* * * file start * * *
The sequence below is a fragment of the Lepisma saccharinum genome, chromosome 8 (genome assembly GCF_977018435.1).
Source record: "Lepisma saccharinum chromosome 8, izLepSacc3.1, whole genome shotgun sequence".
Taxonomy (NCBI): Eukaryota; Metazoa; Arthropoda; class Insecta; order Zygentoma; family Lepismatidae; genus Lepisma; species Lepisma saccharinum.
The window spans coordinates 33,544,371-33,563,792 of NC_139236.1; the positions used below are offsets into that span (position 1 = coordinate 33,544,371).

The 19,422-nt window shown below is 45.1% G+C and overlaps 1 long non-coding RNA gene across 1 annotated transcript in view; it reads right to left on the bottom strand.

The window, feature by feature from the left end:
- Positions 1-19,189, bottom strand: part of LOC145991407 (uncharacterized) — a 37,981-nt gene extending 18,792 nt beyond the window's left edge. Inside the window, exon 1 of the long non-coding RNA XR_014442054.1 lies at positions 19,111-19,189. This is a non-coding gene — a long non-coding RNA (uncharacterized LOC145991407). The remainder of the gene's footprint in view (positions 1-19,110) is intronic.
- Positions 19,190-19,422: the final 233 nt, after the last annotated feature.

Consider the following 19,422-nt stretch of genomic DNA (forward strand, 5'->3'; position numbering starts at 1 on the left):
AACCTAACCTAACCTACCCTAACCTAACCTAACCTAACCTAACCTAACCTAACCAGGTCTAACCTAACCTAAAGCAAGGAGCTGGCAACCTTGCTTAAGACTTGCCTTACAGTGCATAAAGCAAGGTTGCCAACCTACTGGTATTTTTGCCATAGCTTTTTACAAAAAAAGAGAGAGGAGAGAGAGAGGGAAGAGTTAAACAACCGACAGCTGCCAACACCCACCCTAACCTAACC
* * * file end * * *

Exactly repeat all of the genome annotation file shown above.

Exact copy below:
The sequence below is a fragment of the Lepisma saccharinum genome, chromosome 8 (genome assembly GCF_977018435.1).
Source record: "Lepisma saccharinum chromosome 8, izLepSacc3.1, whole genome shotgun sequence".
Taxonomy (NCBI): Eukaryota; Metazoa; Arthropoda; class Insecta; order Zygentoma; family Lepismatidae; genus Lepisma; species Lepisma saccharinum.
The window spans coordinates 33,544,371-33,563,792 of NC_139236.1; the positions used below are offsets into that span (position 1 = coordinate 33,544,371).

The 19,422-nt window shown below is 45.1% G+C and overlaps 1 long non-coding RNA gene across 1 annotated transcript in view; it reads right to left on the bottom strand.

The window, feature by feature from the left end:
- Positions 1-19,189, bottom strand: part of LOC145991407 (uncharacterized) — a 37,981-nt gene extending 18,792 nt beyond the window's left edge. Inside the window, exon 1 of the long non-coding RNA XR_014442054.1 lies at positions 19,111-19,189. This is a non-coding gene — a long non-coding RNA (uncharacterized LOC145991407). The remainder of the gene's footprint in view (positions 1-19,110) is intronic.
- Positions 19,190-19,422: the final 233 nt, after the last annotated feature.

Consider the following 19,422-nt stretch of genomic DNA (forward strand, 5'->3'; position numbering starts at 1 on the left):
AACCTAACCTAACCTACCCTAACCTAACCTAACCTAACCTAACCTAACCTAACCAGGTCTAACCTAACCTAAAGCAAGGAGCTGGCAACCTTGCTTAAGACTTGCCTTACAGTGCATAAAGCAAGGTTGCCAACCTACTGGTATTTTTGCCATAGCTTTTTACAAAAAAAGAGAGAGGAGAGAGAGAGGGAAGAGTTAAACAACCGACAGCTGCCAACACCCACCCTAACCTAACC